The second time I paid for something was just recently when I started this new blog here at wordpress.com. It’s totally free to have any number of blogs at WordPress, but I wanted to use my own URL (barrydahl.com). To do that I had to pay $10 per year for domain mapping which is what makes this blog appear at my URL instead of the standard wordpress.com URL. I’m also going to pay another $15 (per year) to be able to customize the look and feel of the blog through the style sheets (CSS) for this particular theme. Therefore, my WordPress blog is going to cost me another $25 per year.

Apparently I’ve found my sweet spot for what I’m willing to pay for a really useful service – $25 per year. Now the question is, which services are worthy of my financial contributions, and why? I’m seriously thinking about paying for more of these services in an effort to help make sure that they are still around in the future and to help insure that I have a higher quality experience with those services. Before I even begin to make the rest of the list, I have already decided that I would be perfectly happy to spend about $200 per year (yes, I know that’s still almost nothing – I guess I’m cheap). Therefore, I’m looking for about 8 applications that I would spend about $25 each for. That would leave the other 75-80 tools that I currently use (some very little, some very much) in the unpaid status.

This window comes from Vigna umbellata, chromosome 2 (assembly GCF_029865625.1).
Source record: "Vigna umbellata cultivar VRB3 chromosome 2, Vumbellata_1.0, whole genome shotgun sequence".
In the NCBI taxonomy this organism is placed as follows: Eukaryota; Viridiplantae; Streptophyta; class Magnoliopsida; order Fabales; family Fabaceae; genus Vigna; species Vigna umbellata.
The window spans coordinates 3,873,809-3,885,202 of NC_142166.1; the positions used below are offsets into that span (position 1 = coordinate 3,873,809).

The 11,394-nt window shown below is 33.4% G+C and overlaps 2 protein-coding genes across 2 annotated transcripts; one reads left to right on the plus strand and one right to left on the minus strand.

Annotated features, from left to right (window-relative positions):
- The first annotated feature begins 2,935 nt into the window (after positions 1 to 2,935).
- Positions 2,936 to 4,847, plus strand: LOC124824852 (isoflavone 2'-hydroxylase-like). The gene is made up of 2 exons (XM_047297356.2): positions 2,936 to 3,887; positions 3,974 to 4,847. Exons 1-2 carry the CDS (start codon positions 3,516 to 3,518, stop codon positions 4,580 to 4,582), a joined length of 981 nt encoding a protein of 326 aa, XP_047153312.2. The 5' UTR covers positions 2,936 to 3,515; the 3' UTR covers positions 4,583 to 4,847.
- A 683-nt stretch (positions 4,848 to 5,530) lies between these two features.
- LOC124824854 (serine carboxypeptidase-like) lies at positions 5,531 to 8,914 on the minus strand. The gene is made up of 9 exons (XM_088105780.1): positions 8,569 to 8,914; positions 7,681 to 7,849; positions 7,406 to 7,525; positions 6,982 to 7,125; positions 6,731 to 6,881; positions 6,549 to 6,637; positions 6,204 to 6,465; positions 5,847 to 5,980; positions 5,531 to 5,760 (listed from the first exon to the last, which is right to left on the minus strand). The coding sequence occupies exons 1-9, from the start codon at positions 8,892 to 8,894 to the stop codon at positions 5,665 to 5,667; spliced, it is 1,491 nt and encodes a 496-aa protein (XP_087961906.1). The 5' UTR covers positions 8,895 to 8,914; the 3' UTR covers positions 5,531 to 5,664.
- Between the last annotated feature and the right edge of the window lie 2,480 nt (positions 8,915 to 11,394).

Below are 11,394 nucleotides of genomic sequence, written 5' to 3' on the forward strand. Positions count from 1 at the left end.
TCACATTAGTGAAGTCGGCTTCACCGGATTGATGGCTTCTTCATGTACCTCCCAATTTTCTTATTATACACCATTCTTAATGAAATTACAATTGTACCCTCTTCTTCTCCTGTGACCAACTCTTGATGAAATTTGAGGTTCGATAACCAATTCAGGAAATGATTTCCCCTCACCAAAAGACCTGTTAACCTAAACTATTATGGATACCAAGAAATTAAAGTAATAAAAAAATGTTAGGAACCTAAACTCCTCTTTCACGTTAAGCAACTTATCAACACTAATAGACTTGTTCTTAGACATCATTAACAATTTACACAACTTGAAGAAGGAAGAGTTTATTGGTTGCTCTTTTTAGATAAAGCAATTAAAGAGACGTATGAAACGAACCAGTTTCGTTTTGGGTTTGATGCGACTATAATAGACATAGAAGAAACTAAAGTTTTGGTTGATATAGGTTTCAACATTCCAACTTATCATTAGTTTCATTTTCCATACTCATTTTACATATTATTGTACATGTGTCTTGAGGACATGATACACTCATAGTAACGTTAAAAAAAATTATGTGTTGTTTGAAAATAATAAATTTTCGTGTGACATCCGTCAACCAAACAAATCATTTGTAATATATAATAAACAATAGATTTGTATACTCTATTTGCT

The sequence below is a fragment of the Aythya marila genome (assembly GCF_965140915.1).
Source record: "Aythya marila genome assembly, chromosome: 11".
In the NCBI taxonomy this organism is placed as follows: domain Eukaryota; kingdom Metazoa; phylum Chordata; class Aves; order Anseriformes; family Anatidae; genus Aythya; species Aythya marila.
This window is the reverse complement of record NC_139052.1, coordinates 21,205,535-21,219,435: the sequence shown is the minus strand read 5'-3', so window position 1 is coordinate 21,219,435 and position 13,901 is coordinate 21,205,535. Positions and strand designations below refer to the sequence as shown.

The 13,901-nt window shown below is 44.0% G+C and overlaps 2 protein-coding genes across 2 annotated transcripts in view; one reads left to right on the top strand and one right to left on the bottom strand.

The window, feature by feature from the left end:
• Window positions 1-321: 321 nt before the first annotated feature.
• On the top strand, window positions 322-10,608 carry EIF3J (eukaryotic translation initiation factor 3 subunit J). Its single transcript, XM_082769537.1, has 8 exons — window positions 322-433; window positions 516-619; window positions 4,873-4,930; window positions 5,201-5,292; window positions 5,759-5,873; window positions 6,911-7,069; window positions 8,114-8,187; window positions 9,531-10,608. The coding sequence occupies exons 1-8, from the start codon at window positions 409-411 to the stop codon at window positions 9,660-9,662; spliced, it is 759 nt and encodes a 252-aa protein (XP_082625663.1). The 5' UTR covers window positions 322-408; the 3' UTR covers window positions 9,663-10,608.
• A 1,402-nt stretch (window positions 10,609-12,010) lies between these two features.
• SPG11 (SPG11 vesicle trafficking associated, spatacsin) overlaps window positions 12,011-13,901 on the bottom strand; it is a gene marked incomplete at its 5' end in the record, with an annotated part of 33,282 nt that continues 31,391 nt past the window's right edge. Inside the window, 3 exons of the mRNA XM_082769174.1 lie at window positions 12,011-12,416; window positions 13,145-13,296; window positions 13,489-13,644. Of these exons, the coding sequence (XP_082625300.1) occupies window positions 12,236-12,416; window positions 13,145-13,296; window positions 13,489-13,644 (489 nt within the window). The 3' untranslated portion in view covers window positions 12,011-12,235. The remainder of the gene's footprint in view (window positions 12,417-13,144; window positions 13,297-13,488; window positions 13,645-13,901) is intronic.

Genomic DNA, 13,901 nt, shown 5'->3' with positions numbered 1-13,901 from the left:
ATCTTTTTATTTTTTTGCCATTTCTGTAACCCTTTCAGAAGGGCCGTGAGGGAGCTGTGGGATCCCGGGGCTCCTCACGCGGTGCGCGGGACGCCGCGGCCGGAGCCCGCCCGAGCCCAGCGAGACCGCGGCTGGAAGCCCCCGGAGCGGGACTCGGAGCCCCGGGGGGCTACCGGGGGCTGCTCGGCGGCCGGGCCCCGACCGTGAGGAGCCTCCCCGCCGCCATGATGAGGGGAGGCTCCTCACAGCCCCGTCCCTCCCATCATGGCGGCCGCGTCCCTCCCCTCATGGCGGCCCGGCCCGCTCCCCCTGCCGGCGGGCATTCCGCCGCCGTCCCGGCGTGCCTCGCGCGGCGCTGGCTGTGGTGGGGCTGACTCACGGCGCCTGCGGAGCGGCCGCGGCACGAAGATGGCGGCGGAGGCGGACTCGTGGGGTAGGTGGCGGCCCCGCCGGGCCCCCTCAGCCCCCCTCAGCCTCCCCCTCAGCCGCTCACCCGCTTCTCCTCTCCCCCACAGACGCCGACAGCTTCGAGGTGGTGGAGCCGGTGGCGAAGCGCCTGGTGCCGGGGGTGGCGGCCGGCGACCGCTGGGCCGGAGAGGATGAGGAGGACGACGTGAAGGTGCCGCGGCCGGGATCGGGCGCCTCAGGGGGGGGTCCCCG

3) I love the photo editing tools at Picnik.com. They have a premium plan that fits right in at my $25 per year guideline. The free tools are probably good enough for me, but occasionally a premium tools might come in handy. The other thing you get with the premium service is that they take away the on-screen ads. The ads are a bit annoying, but something that I’m generally willing to put up with as long as something is free. The premium tools and no-ads are probably not enough reason for me to pull the trigger on the payment – but keeping them in business so that they can continue to fluff the clouds and kill the ants (or whatever other references to a picnic that they make) is probably a pretty good reason.

Picnik screen shot

4) The Zoho Suite of web office (and other) tools has become indispensable to me. I use the online word processing often, I love Zoho Creator and Zoho Notebook, and sometimes use at least four of the other tools there (Polls, Sheet, Wiki, and Show). However, most of their tools are free and I’m not really interested in the few tools that have a premium (for-pay) service. Those premium tools are directed at a Business audience and for the most part aren’t very useful to me. So, although I would be willing to pay a little sumtin-sumtin, I guess I won’t. Creator is the one premium tool that I do use, but their $25 per month fee (for business accounts) sounds about 12 times more expensive that what I’m willing to pay, so I’ll stick with free.